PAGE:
Thursday, April 28, 2011

Music Business/Law Tips - "Name" (Part 2)

B. There could be a question as to who owns the name between two, or more, different groups who all perform under the same name. The actual ownership is usually decided by which artist performed under (i.e., used) the name first. However, there is a legal term called "secondary meaning" which could override first use. A secondary meaning is when the public identifies a name with a particular artist. The Rolling Stones are a good example. There is no question as to who this name refers to. It could be that another act using the name the Rolling Stones was around first, but the public identification is with the famous group. If the artist is just starting out and finds itself in a situation where there is a rival claim to the name, it is probably better to change the name early on to avoid legal hassles.

C. There could be a question as to who owns the name between the members of a group. This becomes a problem if a member leaves or the group breaks up. It is advisable for the group to enter into a partnership agreement, or form a corporation, so that this issue is dealt with in advance.

An artist should also be wary of any record label that attempts in the contract to have ownership rights in the name transferred to the label. The artist must refuse this request because it is unfair for the label to benefit from owning a name that the artist created and developed.

In conclusion, a name is very important and great care should be taken in selecting it, protecting it and clarifying ownership in it.

Ben McLane Esq

Tuesday, April 19, 2011

Music Business/Law Tips - "Name" (Part 1)

The professional name that an artist performs under is a valuable commodity to both the artist and to any record company that releases the artist. Both the artist and the record company should be concerned that the name is protected, and that the rights in the name are reserved and understood. Usually, a record contract will have provisions dealing with the name, whether it is the artist's real name or a professional name. This article will discuss some of the common problems surrounding names.

The record label will essentially be concerned with two aspects of the name. First, the label will demand that the artist warrant and represent that the name used by the artist is in fact owned by the artist. Second, the label will demand that the artist grant to the label the right to use the name for publicity and promotion of the artist's recordings.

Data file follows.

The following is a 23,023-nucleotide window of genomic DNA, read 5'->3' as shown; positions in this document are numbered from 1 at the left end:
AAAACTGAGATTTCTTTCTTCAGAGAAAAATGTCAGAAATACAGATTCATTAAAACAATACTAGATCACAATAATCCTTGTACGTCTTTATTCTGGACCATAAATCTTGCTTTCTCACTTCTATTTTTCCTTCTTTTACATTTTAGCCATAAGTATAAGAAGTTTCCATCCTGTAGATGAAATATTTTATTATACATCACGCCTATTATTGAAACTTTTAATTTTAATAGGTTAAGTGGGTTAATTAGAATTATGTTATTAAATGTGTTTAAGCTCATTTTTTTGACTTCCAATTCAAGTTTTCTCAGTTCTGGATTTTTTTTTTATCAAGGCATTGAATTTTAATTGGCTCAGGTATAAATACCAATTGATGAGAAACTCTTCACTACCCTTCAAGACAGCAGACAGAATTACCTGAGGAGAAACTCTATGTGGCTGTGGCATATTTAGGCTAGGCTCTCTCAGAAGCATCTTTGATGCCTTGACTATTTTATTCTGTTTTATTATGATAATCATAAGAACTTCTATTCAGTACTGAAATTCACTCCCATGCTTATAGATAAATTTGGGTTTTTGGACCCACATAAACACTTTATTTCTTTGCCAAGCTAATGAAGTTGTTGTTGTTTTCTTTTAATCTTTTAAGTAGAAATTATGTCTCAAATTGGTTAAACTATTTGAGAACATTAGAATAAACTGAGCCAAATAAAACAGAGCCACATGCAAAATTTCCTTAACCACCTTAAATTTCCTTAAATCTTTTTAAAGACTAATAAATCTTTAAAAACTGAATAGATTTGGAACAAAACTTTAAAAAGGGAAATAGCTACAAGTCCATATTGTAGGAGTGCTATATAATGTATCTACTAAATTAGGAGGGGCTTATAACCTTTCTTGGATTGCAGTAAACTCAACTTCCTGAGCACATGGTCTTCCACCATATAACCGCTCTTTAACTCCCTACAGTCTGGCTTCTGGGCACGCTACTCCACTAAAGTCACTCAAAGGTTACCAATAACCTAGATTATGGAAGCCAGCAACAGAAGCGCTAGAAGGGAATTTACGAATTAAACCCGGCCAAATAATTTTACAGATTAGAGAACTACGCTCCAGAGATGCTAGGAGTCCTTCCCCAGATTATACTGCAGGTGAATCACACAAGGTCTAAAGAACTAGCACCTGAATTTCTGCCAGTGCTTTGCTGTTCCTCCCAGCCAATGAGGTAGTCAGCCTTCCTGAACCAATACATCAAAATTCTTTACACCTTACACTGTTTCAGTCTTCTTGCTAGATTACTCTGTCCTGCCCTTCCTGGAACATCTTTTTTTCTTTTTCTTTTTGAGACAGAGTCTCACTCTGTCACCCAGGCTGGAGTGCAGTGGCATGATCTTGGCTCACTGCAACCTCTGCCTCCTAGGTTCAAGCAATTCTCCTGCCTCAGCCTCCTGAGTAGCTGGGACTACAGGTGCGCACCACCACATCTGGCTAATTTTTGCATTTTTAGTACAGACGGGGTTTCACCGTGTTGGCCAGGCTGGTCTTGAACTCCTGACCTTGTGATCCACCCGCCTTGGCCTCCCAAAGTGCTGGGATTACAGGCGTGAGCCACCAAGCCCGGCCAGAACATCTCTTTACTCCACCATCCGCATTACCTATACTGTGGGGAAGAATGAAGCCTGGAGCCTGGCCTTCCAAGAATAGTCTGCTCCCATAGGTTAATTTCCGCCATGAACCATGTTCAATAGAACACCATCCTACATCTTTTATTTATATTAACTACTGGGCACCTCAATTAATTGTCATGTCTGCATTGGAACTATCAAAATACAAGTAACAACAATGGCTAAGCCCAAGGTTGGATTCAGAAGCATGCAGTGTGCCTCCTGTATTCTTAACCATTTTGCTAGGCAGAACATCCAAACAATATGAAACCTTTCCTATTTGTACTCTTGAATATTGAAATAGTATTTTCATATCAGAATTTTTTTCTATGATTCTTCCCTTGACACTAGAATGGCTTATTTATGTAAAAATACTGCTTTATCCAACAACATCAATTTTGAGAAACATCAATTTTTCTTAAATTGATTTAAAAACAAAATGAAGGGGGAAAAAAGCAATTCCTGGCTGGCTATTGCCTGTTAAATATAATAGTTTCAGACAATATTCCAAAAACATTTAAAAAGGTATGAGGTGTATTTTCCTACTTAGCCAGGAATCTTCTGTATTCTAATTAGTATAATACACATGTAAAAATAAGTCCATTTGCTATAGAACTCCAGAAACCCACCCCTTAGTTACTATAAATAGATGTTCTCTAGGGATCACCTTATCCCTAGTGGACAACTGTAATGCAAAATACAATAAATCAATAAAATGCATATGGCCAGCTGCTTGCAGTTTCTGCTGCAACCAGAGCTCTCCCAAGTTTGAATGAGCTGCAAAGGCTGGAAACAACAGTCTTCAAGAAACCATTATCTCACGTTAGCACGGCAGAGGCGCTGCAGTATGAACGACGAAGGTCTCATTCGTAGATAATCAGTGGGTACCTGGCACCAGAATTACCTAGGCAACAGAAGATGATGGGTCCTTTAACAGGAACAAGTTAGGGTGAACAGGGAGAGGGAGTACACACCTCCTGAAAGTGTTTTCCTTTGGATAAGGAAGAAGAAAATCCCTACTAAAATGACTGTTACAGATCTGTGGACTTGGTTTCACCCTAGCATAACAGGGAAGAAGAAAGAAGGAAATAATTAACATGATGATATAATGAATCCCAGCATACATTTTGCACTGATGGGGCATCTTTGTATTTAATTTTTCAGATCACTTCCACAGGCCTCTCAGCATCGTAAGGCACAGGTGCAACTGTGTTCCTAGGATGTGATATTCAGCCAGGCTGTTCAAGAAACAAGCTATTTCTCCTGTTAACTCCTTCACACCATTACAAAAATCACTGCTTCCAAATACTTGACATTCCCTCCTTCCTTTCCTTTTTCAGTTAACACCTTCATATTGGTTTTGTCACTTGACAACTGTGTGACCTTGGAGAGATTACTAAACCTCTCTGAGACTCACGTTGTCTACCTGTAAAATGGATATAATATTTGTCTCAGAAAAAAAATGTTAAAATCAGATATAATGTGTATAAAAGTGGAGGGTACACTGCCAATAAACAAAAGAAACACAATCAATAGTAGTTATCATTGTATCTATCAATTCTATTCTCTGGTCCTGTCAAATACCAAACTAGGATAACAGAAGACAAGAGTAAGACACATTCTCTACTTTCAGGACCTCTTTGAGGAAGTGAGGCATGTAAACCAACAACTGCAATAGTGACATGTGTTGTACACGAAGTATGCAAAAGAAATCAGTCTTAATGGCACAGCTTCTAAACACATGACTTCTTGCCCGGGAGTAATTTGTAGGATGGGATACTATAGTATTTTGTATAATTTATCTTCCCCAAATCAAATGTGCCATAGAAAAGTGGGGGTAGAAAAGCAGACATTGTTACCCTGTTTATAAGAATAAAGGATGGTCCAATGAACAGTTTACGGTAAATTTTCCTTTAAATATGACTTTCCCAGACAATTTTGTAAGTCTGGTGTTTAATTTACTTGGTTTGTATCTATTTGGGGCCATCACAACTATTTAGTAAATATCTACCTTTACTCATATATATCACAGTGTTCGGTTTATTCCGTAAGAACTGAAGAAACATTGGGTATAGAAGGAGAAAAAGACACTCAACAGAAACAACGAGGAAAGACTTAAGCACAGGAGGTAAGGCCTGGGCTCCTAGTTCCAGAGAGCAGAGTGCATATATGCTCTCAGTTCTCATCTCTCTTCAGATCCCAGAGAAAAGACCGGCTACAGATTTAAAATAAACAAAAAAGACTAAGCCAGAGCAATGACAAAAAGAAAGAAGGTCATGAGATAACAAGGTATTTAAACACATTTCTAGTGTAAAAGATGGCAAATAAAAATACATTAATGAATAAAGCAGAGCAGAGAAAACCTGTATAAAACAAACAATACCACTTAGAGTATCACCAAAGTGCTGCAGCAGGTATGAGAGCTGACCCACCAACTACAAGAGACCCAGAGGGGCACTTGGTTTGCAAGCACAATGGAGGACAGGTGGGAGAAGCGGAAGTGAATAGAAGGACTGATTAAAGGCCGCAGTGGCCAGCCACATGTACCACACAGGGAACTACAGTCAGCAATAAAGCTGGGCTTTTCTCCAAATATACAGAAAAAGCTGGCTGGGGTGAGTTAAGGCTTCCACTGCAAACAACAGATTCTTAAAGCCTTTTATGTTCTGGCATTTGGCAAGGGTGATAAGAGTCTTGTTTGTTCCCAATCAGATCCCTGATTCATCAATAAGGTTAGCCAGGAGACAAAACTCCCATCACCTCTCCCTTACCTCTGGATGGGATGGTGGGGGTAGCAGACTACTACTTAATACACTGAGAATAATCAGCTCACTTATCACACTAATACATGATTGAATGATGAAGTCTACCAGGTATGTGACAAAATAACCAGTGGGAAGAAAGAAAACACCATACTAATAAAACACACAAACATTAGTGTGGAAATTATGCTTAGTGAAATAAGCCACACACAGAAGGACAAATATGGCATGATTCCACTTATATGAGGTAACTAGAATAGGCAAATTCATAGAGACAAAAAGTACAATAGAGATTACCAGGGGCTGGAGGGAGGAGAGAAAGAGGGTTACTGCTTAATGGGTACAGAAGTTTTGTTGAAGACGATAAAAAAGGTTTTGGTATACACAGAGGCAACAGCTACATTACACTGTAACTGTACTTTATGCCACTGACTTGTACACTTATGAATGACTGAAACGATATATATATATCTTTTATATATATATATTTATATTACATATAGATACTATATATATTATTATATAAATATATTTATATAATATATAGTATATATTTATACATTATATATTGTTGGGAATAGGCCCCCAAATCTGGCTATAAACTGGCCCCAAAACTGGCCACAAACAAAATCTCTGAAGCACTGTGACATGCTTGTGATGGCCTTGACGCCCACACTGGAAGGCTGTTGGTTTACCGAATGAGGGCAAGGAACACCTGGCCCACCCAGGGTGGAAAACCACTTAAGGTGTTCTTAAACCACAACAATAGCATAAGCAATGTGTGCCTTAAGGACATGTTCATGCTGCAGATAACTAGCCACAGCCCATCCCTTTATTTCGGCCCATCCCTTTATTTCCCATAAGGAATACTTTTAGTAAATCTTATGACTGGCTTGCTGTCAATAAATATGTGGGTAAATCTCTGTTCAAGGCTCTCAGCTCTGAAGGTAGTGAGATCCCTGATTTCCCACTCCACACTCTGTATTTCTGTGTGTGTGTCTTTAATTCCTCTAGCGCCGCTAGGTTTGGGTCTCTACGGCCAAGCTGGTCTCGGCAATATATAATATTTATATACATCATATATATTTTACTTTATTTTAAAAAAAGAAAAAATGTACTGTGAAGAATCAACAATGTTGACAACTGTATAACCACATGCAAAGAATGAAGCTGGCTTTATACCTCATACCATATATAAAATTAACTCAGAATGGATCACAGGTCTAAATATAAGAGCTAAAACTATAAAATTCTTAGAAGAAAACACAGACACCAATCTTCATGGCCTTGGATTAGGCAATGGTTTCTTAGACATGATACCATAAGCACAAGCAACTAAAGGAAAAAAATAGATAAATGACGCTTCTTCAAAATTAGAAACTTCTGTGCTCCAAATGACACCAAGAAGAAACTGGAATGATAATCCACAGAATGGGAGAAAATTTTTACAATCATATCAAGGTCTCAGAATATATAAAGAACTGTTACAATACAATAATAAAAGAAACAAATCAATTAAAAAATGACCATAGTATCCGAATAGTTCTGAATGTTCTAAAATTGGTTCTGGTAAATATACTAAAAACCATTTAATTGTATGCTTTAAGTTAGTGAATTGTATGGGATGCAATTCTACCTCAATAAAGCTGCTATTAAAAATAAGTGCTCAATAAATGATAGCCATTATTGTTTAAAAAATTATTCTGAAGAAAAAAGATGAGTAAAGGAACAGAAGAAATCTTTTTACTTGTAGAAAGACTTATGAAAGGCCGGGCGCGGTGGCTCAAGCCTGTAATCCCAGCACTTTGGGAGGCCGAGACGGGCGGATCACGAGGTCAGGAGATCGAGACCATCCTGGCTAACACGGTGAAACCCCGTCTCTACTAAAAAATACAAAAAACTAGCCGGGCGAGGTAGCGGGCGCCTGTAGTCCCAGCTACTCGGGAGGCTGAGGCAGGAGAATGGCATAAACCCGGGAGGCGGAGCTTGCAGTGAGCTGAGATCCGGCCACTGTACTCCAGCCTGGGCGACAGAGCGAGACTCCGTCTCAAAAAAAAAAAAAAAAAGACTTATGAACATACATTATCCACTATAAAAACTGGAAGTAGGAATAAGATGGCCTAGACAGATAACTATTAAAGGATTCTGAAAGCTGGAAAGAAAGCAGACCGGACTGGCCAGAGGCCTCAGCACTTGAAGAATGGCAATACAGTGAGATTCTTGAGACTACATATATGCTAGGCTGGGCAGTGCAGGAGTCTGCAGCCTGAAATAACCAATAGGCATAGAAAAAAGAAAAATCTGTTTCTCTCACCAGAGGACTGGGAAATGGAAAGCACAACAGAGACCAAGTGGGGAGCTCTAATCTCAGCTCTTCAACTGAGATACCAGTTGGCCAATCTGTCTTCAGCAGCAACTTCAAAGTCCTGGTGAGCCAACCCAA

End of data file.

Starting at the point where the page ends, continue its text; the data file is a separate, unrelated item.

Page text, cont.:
Often, the ownership of the name is disputed. There are three common scenarios:

A. There could be a question as to who owns the name between the artist and a third party (i.e., producer, production company, label, manager). In these situations, there is usually a contract between the artist and the third party that sets forth who in fact owns the name.

[part 2 next time]

Ben McLane Esq

Tuesday, April 12, 2011

Music Business/Law Tips - "Merchandising" (Part 2)

Term. This period is usually one or more years, or until the advance is recouped. The artist should make sure it has the right to repay the advance so that the deal does not drag on if sales are slow. The merchandiser will want to have a sell-off period (generally six months) after the deal ends in order to finish selling the goods that were manufactured. However, there should be no right to manufacture any further items.

Territory. The territory can be worldwide or rights can be licensed on a region by region basis.

Creative Control. The artist should insist that it has approval over any artwork which will be marketed so that shoddy or negative merchandise does not enter the marketplace.

The sale of merchandise can be very lucrative depending upon the type of artist because some forms of music lend themselves better to the sale of merchandise. Yet, since most popular artists will enter into some type of merchandising agreement, knowledge of the parameters of the contract will help ensure a fair deal.

Ben McLane Esq

Tuesday, April 5, 2011

Music Business/Law Tips - "Merchandising" (Part 1)

Signed artists, as well as unsigned artists that tour and have a strong following, can make a considerable amount of money by selling merchandise such as T-shirts, jackets, buttons, bumper stickers, posters, etc.

When an artist is preparing to tour, the artist will enter into a merchandising agreement with a merchandiser. The artist licenses to the merchandiser the right to use the artist's name, likeness or logo for the manufacture and sale of merchandise. In exchange for the license, the merchandiser pays the artist a royalty on the goods sold. Artists and their representatives beware because many record companies try to obtain the exclusive merchandising rights to the artist when the artist signs a recording contract.

The merchandising agreement consists of a few basic deal points:

Royalty. The royalty will either be a percentage of the gross sales of the item sold (usually from 25%-50%), or it will be in the form of a flat fee per unit sold.

Advances. Although the amount of the advance depends upon the stature of the artist, it can range anywhere from $0 to over $1,000,000. As with record royalties, merchandising advances are recoupable from royalties.

[part 2 next time]

Ben McLane Esq